New York Tax Exempt Trusts

June 13, 2019

In a previous post on New York State trust taxation, we learned that this area of taxation quickly gets complicated. There’s lots of ins and outs to trust taxation, in part because of there’s a lot of specialized terminology. We briefly discussed that there are three broad categories of trusts in New York, resident, nonresident and exempt. Whether a given trust falls into one of these categories is extremely critical. In this post, we’ll delve a bit deeper and explore the contours of New York tax exempt trusts.

A Bit of a Mystery

Trusts are a bit of a mystery to the general population. As a result, there are a lot of misconceptions surrounding them. People often think of “trusts” and picture wealthy people with money set aside for the future. This taint of elitism may have some basis in reality. Nonetheless, the truth is that trusts can be highly useful financial vehicles. Trusts can serve any number of purposes and can offer plenty of benefits. And this applies not just to spoiled, over-privileged youths, but to all people.

In this post, we will build on our previous installment on New York trusts. To do so, we’ll examine the requirements New York tax exempt trusts in greater detail. As we previously advised, these requirements can be a bit nuanced. This is exactly why you need to find a qualified tax attorney whenever you’re performing an exempt status analysis. Our goal here is to explore the contours of these requirements a bit more. That way, you’ll have a better idea of how they work in reality.

Categories of NY Trusts: Resident, Nonresident and Exempt 

Very briefly, let’s just reiterate the basics on the 3 categories of trusts in New York. A resident trust is one which is subject to New York State tax on all of its income. This means that if the trust generates income from another state, this income will still be subject to tax. A nonresident trust is only subject to state tax on its New York source income. In general, this means income generated within the State of New York. Finally, an exempt trust is not subject to state tax in New York. Predictably, exempt status is the desired status for NY trusts, but this status is not easy to qualify for. 

Requirement #1: Trustees Must Be Located Out of New York State 

To qualify for exempt status, the trustees of a given trust must be located (or “domiciled”) outside of the State of New York. This requirement may appear straightforward, but in reality it can be tricky. In TSB-A-04(7)I, the Department of Taxation and Finance indicated that it will consider those who have power or influence over the trustee as “trustees” for purposes of this requirement. So, if a trust is formed out of state, with an out of state trustee, but with an advisor or other person who directs or controls the behavior of the trustee in NY State, then the first requirement may not be met. This is precisely the kind of expert counsel you need from a tax attorney who’s guiding you on this matter.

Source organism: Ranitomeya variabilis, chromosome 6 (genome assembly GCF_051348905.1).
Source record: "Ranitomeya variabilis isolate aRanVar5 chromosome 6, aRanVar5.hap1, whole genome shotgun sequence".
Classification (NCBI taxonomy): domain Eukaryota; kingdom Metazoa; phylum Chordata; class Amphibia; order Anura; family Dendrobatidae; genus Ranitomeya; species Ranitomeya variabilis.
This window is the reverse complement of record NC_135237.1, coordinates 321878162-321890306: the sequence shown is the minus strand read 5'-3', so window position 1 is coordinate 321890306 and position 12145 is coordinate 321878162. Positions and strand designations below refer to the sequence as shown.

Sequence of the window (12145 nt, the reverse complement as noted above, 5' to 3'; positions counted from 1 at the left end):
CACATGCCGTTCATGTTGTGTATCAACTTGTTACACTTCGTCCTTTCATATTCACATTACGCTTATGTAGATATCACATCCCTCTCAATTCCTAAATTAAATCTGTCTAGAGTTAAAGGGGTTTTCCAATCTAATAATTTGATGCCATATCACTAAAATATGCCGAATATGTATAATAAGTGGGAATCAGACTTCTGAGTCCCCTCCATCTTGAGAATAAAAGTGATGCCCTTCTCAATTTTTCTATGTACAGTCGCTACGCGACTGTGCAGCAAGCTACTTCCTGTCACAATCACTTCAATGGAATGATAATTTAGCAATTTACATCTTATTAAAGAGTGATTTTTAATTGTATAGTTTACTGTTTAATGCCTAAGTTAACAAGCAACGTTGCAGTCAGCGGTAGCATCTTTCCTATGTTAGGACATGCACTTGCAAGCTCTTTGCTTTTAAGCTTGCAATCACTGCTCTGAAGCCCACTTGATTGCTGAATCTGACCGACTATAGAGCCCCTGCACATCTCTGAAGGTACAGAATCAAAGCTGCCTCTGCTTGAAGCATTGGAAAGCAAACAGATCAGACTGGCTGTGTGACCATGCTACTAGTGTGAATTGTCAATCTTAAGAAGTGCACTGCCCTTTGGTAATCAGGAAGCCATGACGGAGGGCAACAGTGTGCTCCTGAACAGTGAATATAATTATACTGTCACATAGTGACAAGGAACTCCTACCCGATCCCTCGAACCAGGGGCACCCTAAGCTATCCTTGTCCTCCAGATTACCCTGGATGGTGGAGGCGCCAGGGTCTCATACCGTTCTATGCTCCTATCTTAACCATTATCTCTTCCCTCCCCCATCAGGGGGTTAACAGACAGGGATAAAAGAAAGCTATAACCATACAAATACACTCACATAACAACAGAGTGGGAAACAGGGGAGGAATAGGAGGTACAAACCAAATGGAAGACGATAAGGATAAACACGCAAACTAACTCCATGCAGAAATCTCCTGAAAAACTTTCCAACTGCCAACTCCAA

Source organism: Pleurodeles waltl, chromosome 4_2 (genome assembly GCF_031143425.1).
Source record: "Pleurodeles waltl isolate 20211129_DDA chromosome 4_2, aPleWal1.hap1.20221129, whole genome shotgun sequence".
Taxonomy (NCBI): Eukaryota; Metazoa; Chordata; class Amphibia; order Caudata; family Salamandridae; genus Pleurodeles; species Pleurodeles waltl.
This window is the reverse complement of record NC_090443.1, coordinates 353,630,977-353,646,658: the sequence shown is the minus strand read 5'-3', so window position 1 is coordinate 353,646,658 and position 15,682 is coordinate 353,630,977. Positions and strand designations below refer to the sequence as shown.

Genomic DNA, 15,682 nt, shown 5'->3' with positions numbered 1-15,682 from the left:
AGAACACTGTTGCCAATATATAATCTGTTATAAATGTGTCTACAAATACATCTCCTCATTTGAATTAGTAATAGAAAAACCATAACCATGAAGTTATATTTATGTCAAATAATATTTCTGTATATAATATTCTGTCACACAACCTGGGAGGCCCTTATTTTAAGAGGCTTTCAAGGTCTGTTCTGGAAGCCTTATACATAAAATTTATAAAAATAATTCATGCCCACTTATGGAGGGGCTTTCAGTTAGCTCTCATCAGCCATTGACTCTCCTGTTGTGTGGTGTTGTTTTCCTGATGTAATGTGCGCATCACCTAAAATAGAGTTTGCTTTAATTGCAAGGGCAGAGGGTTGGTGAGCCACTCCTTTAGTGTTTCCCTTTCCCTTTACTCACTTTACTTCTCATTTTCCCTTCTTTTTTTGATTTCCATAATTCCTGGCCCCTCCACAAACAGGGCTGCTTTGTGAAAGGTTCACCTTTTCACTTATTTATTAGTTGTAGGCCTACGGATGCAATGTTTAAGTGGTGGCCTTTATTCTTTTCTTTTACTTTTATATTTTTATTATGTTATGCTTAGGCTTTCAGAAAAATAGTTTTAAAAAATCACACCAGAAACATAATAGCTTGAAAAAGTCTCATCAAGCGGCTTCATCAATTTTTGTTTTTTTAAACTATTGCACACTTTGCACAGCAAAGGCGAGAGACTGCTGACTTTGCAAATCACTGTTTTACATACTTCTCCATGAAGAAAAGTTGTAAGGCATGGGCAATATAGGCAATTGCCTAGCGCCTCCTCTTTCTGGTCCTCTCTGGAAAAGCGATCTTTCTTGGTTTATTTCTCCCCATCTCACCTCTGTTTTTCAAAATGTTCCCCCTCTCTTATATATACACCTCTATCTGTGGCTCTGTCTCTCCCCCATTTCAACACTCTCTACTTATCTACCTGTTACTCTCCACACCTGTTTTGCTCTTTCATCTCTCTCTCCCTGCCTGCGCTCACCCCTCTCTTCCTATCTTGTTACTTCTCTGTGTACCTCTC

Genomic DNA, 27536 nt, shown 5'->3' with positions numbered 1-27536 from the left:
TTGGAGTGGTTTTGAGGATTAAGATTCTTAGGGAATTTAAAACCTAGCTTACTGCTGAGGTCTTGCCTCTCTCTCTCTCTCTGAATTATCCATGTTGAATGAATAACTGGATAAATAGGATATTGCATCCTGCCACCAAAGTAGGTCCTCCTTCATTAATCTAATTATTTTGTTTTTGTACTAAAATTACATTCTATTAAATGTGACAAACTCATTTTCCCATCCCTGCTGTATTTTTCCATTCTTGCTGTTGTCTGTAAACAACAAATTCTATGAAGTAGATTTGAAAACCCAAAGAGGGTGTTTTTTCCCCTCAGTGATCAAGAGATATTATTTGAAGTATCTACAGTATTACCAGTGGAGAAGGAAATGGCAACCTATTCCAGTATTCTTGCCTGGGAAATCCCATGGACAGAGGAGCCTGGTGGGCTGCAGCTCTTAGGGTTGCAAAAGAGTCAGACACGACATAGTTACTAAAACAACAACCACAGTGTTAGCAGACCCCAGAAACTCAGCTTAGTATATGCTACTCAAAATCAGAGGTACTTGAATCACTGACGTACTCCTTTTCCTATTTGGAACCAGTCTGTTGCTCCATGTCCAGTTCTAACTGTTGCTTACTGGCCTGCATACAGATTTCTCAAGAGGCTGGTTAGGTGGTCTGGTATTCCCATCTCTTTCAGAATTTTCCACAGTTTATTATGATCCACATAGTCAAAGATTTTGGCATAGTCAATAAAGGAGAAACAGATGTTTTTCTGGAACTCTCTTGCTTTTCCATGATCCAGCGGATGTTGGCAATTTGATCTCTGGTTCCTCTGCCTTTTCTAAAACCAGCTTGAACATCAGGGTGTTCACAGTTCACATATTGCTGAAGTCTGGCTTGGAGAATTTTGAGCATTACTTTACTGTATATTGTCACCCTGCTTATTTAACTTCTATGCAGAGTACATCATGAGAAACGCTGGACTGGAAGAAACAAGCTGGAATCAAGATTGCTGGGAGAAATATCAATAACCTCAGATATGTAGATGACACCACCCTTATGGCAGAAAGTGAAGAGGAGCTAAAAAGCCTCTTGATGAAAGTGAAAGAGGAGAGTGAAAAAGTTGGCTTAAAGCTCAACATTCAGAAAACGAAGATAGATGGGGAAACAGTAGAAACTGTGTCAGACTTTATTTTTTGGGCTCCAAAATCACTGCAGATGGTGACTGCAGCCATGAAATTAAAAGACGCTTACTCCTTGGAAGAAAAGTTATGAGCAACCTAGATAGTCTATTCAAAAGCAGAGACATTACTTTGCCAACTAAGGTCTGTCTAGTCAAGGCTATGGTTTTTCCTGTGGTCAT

Requirement #2: Trust Property Must Be Located Out of New York State 

This requirement is the most straightforward of the 3 requirements. To qualify for exempt status, the trust cannot have any tangible or intangible property located in the State of New York. For real property and tangible personal property, this requirement is very simple: the property is located wherever it is physically located. So if a trust owns a house in Maine, that house is considered out of state property. For intangible property, the property is considered to be located wherever the trustee is domiciled. So if the trust owns stock, and the trustee is located in Delaware, then the stocks are also situate in Delaware.

Requirement #3: Trust Cannot Have New York Source Income 

This is probably the most difficult requirement to meet. And the reason for this is because New York tax exempt trusts cannot generate any income which is traceable to a New York source, no matter how tenuous the trace may be. For instance, if a trust owns an investment fund, and the investment fund invests only a tiny amount of a money in a publicly traded corporation which shows just $50 of New York source income, this could jeopardize the requirement. This is the sort of thing which could be considered New York source income for exempt status purposes, even though it’s quite far removed from the trust itself. Technically, the trust owns the stock, but the corporation has NY source income. To meet this requirement, the trust cannot have any income derived from a NY source. 

Believe it or not, there are even more angles to exempt status requirements than we discuss here. In the future we may come back and discuss this topic in even greater depth. As an example, it may be possible to qualify New York tax exempt trusts mid year, say, if a change of trustee occurs, in order to receive partial exempt status in a given tax year. 

Our NYC Tax Attorneys Know New York Tax Exempt Trusts

At Mackay, Caswell & Callahan, P.C., we pride ourselves on our research prowess, consideration for clients and eagerness to see results. We go the extra mile for our clients because we believe so fervently in seeking results for them. If you have a tax related issue – such as tax debt resolution, a 1031 exchange, entity formation, etc., please don’t hesitate to reach out. We’ve helped hundreds of people make the best strategic decision in their case. Get in touch with one of our top New York City tax attorneys for more information today.

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